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david wyatt
david wyatt

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Power Automate- Code Reviews

Power Automate is a NoCode platform that requires no coding (except for expression/formulas). Built to replicate Excels easy of use for citizen developers.

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So there's no code and its designed for anyone to create and share, so surely you don't need a code review, well actually I think you do.

Code review is a loose term, and in my definition it is:

A Process for someone who isn't the developer to review the process/app so that looking for potential bugs and that it meets Best Standard Practices

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So now the question is what are Best Standard Practices (also known as SOP, Standard Operating Processes)

Commercial or professional procedures that are accepted or prescribed as being correct or most effective

LowCode NoCode often pushes it pace to delivery as selling point, with anyone able to create and share. But this doesn't mitigate the need for code reviews, in fact it makes them more important.

  1. Lack of technical training means higher risk of errors/bugs
  2. As often not primary role in job, developers are more likely to move on. So easy knowledge transfer is key
  3. Dev/Test/Prod controls often missing and unable to catch errors/bugs
  4. LowCode NoCode platforms often not cheap (e.g Power Platform Dataverse is expensive compared to other databases), poorly created solutions can often be wasteful

Having a common rulebook like Best Standard Practices will mitigate some of those risks (don't forget these are enterprise level solutions and need same checks and audits).

Best Standard Practices should be set for needs or your organisation, but here are the ones I recommend to check for in code reviews.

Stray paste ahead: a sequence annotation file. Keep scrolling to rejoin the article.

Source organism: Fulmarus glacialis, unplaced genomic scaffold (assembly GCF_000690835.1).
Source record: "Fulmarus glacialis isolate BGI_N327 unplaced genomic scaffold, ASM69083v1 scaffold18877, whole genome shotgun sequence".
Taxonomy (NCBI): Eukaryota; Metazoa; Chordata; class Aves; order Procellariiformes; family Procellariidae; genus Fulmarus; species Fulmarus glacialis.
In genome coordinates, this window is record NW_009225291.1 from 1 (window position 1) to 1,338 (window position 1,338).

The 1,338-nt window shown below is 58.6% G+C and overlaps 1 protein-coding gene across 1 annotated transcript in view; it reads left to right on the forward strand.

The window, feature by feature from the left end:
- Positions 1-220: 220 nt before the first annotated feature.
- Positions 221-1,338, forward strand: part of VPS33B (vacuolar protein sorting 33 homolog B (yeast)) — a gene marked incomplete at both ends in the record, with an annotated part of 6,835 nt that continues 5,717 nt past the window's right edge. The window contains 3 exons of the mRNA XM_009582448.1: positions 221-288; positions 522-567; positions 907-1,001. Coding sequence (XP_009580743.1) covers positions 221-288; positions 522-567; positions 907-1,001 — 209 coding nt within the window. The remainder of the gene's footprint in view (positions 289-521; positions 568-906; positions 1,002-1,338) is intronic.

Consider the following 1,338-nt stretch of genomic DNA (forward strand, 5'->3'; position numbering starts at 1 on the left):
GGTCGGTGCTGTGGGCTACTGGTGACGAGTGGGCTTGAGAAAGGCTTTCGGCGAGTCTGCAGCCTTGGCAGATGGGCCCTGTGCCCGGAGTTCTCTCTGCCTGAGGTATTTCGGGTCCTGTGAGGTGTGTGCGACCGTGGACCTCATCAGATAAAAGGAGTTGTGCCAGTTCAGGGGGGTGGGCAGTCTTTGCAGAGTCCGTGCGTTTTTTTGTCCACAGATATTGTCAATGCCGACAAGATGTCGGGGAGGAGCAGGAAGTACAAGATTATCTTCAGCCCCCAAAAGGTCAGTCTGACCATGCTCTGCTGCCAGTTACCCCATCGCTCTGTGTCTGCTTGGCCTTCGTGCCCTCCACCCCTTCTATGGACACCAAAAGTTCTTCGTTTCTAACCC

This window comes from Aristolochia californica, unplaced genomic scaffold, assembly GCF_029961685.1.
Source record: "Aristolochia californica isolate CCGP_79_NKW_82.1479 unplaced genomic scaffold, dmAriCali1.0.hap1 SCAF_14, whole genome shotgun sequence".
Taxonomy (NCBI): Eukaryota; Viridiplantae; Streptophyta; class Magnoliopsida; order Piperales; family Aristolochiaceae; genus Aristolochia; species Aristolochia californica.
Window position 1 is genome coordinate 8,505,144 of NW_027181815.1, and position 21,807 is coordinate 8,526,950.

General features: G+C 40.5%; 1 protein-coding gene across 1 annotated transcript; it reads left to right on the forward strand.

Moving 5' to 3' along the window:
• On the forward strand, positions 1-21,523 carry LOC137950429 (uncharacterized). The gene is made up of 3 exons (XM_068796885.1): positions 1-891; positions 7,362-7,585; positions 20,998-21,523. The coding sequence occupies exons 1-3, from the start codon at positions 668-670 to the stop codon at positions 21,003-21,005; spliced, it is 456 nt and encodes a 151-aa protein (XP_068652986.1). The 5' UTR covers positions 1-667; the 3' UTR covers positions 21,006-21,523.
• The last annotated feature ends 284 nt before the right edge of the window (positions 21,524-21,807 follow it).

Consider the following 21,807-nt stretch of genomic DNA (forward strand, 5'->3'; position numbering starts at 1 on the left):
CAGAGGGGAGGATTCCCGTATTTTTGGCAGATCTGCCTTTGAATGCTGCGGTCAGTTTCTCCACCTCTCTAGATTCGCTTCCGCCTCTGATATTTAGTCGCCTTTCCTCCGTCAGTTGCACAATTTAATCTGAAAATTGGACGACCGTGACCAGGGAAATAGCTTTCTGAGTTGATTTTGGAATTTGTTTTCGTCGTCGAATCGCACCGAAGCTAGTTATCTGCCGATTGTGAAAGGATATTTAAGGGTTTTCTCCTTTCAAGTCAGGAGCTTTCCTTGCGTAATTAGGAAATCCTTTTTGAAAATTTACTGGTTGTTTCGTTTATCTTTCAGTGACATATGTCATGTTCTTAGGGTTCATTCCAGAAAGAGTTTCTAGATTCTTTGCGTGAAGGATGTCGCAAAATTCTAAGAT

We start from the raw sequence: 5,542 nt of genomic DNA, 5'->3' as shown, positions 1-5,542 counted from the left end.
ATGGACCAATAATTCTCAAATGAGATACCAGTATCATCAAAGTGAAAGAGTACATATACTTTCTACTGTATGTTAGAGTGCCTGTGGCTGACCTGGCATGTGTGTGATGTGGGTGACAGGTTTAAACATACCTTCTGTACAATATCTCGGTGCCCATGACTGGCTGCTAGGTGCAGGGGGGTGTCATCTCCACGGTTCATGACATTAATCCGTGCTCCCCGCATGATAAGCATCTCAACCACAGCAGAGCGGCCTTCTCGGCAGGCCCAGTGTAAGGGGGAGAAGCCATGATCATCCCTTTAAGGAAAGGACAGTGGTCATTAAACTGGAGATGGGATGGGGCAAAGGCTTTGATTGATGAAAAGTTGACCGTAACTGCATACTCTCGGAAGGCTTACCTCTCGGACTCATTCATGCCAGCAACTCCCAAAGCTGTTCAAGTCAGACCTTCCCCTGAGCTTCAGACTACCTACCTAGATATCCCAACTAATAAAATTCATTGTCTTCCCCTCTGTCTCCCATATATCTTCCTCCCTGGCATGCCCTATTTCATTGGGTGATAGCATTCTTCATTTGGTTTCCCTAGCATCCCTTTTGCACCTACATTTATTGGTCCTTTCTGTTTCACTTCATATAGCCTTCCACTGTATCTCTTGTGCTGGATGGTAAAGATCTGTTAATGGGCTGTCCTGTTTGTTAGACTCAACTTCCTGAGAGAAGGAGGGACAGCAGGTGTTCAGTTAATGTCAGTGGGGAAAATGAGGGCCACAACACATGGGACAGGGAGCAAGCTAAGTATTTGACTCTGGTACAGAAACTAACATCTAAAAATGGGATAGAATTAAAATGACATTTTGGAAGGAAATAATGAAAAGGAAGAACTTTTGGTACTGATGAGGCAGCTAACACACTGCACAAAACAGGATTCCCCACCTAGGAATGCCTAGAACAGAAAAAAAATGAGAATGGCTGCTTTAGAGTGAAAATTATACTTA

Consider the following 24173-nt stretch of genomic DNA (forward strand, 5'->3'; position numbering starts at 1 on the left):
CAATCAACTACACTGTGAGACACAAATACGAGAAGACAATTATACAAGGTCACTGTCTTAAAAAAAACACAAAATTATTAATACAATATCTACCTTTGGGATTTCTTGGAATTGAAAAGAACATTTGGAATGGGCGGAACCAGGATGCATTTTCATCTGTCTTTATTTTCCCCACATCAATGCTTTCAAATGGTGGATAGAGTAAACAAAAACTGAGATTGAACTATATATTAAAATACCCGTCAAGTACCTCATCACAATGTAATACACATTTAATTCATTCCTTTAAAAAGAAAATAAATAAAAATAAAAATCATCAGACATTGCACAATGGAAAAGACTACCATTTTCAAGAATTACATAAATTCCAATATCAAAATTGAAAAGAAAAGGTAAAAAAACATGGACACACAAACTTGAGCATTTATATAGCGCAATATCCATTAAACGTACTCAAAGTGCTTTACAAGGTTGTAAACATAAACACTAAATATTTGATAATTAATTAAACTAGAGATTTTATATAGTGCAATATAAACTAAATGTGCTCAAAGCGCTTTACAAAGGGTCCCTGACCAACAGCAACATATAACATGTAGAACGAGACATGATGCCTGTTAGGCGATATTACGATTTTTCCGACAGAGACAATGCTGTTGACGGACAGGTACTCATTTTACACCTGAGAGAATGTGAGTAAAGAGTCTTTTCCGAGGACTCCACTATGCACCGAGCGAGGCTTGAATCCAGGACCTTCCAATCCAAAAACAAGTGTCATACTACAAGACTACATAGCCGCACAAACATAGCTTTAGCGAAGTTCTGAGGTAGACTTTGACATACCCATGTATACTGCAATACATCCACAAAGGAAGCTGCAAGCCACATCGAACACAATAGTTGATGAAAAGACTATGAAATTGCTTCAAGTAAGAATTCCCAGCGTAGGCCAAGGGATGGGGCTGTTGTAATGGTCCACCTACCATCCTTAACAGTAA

Complexity and Steps/Actions

Power Automate is linear and nested, these 2 characteristics can encourage 'monolith design'. Monolith design is when long complex processes are rolled into one giant process. Just like a good story Power Automate encourages you to keep continuing, and nesting hides just how complex and long the process is.

So why's it bad to have one giant process:

  • Development time - Monolith by its very nature doesn't have reusability, so every function has to be duplicated rather then reused
  • Debugging - Trying to identify cause and effect in monolith processes is challenging to say the least, with diagnostic paths long and entwined
  • Updates - Updating monolith process not only take longer (updating all those duplicated functions), it can cause additional bugs due to unexpected links. Module processes allow unit testing and segregation of bugs
  • Inefficiency - Often monolith process run additional unneeded set up actions, with module process you only setup what you need

For every flow I review I look at number of steps and complexity. Complexity is because not all actions/steps are equal. A loop action for example adds lots more steps and complexity. Additionally something like a Outlook http request vs standard action means the flow will take longer to debug.


Variables are often used unnecessarily and add additional API calls to your flow (for more read here).

Tracking number of variables is one of the first things to check, to many will impact complexity and often shows other bad practices.

I also look to see if the variable is actually used, as again it's a wasteful API call when initialised.


Just like variables these are nearly always unnecessary and are an instant flag that the developer has bad practices. The only place they really should be is in loops in very specific circumstances. For me info read here.